Author Interviews, Heart Disease, JACC, Surgical Research / 17.12.2016 Interview with: Frederick L. Grover, M. D. Professor, Division of Cardiothoracic Surgery Past Chair, Department of Surgery University of Colorado School of Medicine-Anschutz Medical Campus Aurora, CO Past President, Society of Thoracic Surgeons Vice Chair, Society of Thoracic Surgeons/American College of Cardiology Transcatheter Valve Therapy Registry What is the background for this study? What are the main findings? Response: Following approval of the first transcatheter aortic heart valve late in 2011 the TVT-R was established and data entry was mandated by CMS for all patients who were undergoing transcatheter valve therapy.  Data is currently collected on transcatheter aortic valves (TAVR) from two companies, transcatheter mitral clip procedures (TMC), transcatheter mitral valve in valve or valve in ring procedures and aortic valve in valve procedures.  A report is published annually jointly in the Journal of the American College of Cardiology (JACC) and the Annals of Thoracic Surgery (ATS).  This report contains data from the beginning of 2012 through December 31, 2015.  Peoperative risk factors, operative details and outcomes data are collected prior to procedures, during the hospitalization, 30 days post procedure and at one year and later data can be collected by linking to CMS administrative data. For this annual report we concentrated on touching on some of the highlights since the length of the manuscript is limited. We discussed the trends in TAVR, since this is the most common procedure performed, the last two years’ experience in mitral clips since a very detailed paper was published on this last year, and the mitral valve in valve and ring since the results for this procedure were impressively good. In regard to TAVR, 418 sites perform this procedure and the number of cases in 2015 increased from 16,295 in 2014 to 24,808.  Very importantly, mortality and complications have been decreasing each year, probably related to improvements in the technology with smaller catheter and sheath sizes leading to less vascular complications, greater experience of those doing the procedures, a less sick group of patients going initially from those too ill to do an open operation on, to very high risk to high risk according to approval criteria.    The age of the patients however is most often in the 80s. (more…)
Author Interviews, BMJ, Heart Disease, Smoking / 16.12.2016 Interview with: Dr. Kevin Campbell MD FACC Wake Heart and Vascular Assistant Professor of Medicine,  UNC School of Medicine Cardiology and Cardiac Electrophysiology in Raleigh, Smithfield and Wilson North Carolina What is the background for this study? What are the main findings? Response: In this study, data was analyzed from nearly 1800 patients who had ST elevation MI.  Findings were published in Heart.  They found that younger  smokers (age under the age of 50)  had an 8-fold increased risk of acute STEMI , when compared to ex- and never smokers. In addition, researchers found that current smokers of all ages were 3.26 times more likely to have STEMI than ex- and never-smokers—suggesting that if you stop smoking, you can reduce your risk for heart attack. (more…)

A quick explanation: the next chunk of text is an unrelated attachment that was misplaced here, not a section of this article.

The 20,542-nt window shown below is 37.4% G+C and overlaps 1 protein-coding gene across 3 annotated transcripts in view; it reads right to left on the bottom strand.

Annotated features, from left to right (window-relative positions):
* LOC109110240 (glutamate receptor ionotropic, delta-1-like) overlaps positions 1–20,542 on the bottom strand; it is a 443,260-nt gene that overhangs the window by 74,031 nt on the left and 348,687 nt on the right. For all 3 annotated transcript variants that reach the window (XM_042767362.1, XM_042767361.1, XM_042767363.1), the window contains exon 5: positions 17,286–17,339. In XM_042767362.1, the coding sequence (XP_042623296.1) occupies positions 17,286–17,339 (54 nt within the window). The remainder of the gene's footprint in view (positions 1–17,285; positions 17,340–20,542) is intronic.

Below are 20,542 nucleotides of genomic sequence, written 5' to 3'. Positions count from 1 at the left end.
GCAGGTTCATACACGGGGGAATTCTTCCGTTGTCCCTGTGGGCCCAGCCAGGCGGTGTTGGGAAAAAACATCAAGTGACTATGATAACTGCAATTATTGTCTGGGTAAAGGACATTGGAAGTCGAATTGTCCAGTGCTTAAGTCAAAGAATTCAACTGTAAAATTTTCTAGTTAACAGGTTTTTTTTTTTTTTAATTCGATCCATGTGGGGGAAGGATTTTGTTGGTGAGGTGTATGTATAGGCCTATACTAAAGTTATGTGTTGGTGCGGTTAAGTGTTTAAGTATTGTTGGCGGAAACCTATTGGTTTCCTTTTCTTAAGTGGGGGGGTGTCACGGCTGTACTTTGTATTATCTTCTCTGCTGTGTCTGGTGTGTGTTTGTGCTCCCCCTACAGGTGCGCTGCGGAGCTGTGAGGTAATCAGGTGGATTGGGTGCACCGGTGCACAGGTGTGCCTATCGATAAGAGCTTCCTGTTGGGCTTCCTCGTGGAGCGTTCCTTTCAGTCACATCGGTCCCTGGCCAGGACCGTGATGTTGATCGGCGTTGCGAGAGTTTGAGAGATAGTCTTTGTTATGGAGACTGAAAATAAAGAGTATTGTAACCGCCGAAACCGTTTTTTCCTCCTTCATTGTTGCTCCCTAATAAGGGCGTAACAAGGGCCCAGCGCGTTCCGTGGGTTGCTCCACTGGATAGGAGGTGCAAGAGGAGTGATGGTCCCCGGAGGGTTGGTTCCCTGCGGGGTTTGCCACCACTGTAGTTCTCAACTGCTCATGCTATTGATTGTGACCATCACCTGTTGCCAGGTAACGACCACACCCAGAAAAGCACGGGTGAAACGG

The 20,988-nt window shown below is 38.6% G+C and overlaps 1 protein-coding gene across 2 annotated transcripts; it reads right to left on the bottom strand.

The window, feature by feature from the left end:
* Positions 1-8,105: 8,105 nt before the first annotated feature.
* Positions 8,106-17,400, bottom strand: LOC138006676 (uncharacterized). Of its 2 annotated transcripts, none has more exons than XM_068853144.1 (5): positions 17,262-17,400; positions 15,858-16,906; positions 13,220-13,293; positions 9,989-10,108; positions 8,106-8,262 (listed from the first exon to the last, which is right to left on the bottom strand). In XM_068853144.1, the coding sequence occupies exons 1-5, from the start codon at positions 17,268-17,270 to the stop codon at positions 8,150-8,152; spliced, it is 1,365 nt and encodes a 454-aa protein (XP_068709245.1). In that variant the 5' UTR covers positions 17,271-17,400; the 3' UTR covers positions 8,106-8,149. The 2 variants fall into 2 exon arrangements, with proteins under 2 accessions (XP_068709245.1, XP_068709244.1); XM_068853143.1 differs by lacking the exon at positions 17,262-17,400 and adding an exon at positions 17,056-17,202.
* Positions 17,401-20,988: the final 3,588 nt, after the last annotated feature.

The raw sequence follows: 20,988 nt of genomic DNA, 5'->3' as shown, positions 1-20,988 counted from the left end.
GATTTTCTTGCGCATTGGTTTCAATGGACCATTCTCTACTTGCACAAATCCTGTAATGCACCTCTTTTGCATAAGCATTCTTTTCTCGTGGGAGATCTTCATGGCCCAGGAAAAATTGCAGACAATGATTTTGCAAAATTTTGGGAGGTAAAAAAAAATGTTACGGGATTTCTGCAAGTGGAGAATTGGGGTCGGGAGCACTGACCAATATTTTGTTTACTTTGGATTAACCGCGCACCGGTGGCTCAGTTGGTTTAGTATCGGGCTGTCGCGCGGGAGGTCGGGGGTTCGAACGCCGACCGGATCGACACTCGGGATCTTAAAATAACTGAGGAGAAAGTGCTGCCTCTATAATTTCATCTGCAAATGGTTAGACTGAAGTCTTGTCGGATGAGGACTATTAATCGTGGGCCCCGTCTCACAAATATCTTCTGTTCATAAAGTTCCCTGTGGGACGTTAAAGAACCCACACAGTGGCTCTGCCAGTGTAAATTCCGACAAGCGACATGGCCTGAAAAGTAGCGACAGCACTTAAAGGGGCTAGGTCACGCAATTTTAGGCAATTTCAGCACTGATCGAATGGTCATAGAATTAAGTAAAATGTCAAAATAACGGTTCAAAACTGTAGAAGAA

Author Interviews, Heart Disease / 09.12.2016 Interview with: Dr Nima Gunness, PhD Australian Research Council Centre of Excellence in Plant Cell Walls Centre For Nutrition and Food Sciences The University of Queensland Australia What is the background for this study? What are the main findings? Response: Soluble dietary fibres (SDFs) such as B-glucan from oat are known to lower blood cholesterol, however their mechanisms of action are unknown. It has previously been hypothesised that they bind to bile acids in the small intestine causing an excess excretion in the faeces. To replenish this loss the body synthesises more bile acid from blood cholesterol, its sole precursor. However, evidence for this mechanism is not convincing. In our study we’ve used pigs, as a model to study human digestion and relate the findings to diet related diseases such as obesity, type 2 diabetes and cardiovascular disease. We found that the SDF lowered blood total and LDL cholesterol but with a decrease in the circulating levels of bile acids. We also measured a decrease in the diffusion of cholesterol and bile acids across small intestinal epithelial tissue. In the colon we saw enhanced production of a therapeutic ursodeoxycholic acid, suppression of toxic lithocholic acid and transformation of cholesterol into coprostanol, a non-absorbable sterol. (more…)
Author Interviews, Heart Disease, JACC / 09.12.2016 Interview with: Wayne C. Levy, MD Division of Cardiology University of Washington Seattle, Washington What is the background for this study? Response: There is uncertainty how effective ICDs are outside of clinical trials in real world patients who are often older with more comorbidities. The recent DANISH ICD only reiterates provider and patient concerns regarding the effectiveness of an ICD, that may be life saving, but does not improve heart failure symptoms or reduce hospitalizations. Many patients die without ever having an ICD shock, so the ICD was not necessary for the patient. We postulated that the effectiveness of an ICD is not driven by the absolute risk of sudden death (event rate/year) but rather the proportion of all deaths that are due to sudden death vs non sudden death. If a patient has a 3% annual risk of sudden death and this is decreased to 1% with an ICD (a 67% reduction in sudden death), the patient benefit will be much greater if the non sudden death rate is 1%/year than if it is 12%/year. In the first scenario the absolute mortality is decreased from 4% to 2% (a 50% reduction) whereas in the second patient, the mortality would be decreased from 15% to 13% (a 13% benefit). We developed the Seattle Proportional Risk Model (SPRM) using 10 clinical variables that had a differential impact on the mode of death, sudden vs. non sudden, in ~10,000 patients with ~2,500 deaths. Sudden death was more common in younger patients, male, without diabetes mellitus, NYHA 1 or 2 vs. 3 or 4, lower EF, SBP closer to 140, normal sodium and creatinine, higher BMI, and digoxin use. (more…)